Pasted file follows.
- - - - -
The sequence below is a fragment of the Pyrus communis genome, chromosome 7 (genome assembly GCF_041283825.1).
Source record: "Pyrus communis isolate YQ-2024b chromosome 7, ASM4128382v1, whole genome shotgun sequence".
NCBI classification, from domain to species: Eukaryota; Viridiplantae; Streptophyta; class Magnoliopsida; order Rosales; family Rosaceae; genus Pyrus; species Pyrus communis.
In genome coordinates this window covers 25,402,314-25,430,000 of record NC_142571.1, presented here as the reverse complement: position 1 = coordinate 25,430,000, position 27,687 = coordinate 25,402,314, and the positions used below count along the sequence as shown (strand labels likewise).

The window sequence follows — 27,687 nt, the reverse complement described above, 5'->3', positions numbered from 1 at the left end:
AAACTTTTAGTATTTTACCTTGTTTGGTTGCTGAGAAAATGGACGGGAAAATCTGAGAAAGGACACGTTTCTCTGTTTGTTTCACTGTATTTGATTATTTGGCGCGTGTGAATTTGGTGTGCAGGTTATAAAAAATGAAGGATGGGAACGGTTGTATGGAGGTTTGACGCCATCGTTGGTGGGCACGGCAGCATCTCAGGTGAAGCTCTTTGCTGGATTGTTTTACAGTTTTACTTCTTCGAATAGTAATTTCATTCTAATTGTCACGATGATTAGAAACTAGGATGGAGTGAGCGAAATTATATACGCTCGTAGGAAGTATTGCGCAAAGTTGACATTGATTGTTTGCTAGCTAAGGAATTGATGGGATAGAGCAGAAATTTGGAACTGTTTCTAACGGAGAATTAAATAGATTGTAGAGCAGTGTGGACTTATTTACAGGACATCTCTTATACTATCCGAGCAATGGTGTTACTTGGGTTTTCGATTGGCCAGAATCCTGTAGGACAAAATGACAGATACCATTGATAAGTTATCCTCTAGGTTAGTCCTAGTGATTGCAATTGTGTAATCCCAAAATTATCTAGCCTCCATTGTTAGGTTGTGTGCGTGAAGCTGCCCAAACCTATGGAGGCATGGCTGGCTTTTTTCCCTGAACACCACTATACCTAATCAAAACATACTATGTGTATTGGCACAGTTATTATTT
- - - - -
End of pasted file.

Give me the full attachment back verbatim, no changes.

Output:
The sequence below is a fragment of the Pyrus communis genome, chromosome 7 (genome assembly GCF_041283825.1).
Source record: "Pyrus communis isolate YQ-2024b chromosome 7, ASM4128382v1, whole genome shotgun sequence".
NCBI classification, from domain to species: Eukaryota; Viridiplantae; Streptophyta; class Magnoliopsida; order Rosales; family Rosaceae; genus Pyrus; species Pyrus communis.
In genome coordinates this window covers 25,402,314-25,430,000 of record NC_142571.1, presented here as the reverse complement: position 1 = coordinate 25,430,000, position 27,687 = coordinate 25,402,314, and the positions used below count along the sequence as shown (strand labels likewise).

The window sequence follows — 27,687 nt, the reverse complement described above, 5'->3', positions numbered from 1 at the left end:
AAACTTTTAGTATTTTACCTTGTTTGGTTGCTGAGAAAATGGACGGGAAAATCTGAGAAAGGACACGTTTCTCTGTTTGTTTCACTGTATTTGATTATTTGGCGCGTGTGAATTTGGTGTGCAGGTTATAAAAAATGAAGGATGGGAACGGTTGTATGGAGGTTTGACGCCATCGTTGGTGGGCACGGCAGCATCTCAGGTGAAGCTCTTTGCTGGATTGTTTTACAGTTTTACTTCTTCGAATAGTAATTTCATTCTAATTGTCACGATGATTAGAAACTAGGATGGAGTGAGCGAAATTATATACGCTCGTAGGAAGTATTGCGCAAAGTTGACATTGATTGTTTGCTAGCTAAGGAATTGATGGGATAGAGCAGAAATTTGGAACTGTTTCTAACGGAGAATTAAATAGATTGTAGAGCAGTGTGGACTTATTTACAGGACATCTCTTATACTATCCGAGCAATGGTGTTACTTGGGTTTTCGATTGGCCAGAATCCTGTAGGACAAAATGACAGATACCATTGATAAGTTATCCTCTAGGTTAGTCCTAGTGATTGCAATTGTGTAATCCCAAAATTATCTAGCCTCCATTGTTAGGTTGTGTGCGTGAAGCTGCCCAAACCTATGGAGGCATGGCTGGCTTTTTTCCCTGAACACCACTATACCTAATCAAAACATACTATGTGTATTGGCACAGTTATTATTT